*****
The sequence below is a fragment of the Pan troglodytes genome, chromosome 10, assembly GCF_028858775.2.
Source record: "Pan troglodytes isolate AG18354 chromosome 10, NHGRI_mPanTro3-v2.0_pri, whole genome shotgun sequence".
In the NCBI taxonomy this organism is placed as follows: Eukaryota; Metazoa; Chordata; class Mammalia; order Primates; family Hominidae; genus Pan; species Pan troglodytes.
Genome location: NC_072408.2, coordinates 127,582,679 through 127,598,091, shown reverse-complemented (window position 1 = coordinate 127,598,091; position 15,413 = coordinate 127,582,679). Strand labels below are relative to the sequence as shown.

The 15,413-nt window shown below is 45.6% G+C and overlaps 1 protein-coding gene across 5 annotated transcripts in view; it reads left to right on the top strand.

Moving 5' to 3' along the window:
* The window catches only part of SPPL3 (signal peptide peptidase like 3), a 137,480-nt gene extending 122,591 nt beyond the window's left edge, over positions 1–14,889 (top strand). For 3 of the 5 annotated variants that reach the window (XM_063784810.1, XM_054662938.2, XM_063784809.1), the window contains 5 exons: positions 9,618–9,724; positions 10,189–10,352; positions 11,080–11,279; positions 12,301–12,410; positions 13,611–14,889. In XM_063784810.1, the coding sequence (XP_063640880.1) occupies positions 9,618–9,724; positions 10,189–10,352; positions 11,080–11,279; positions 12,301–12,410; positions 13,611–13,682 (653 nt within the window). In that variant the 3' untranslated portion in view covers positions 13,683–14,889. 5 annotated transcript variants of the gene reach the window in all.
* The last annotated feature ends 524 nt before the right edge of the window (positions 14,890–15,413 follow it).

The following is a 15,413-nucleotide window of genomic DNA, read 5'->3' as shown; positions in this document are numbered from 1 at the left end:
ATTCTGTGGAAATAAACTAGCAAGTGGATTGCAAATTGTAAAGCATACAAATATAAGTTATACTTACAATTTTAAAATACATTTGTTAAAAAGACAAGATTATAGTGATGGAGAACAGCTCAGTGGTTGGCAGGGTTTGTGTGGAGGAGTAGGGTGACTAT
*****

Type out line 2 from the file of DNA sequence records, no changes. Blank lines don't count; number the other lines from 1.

Source record: "Pan troglodytes isolate AG18354 chromosome 10, NHGRI_mPanTro3-v2.0_pri, whole genome shotgun sequence".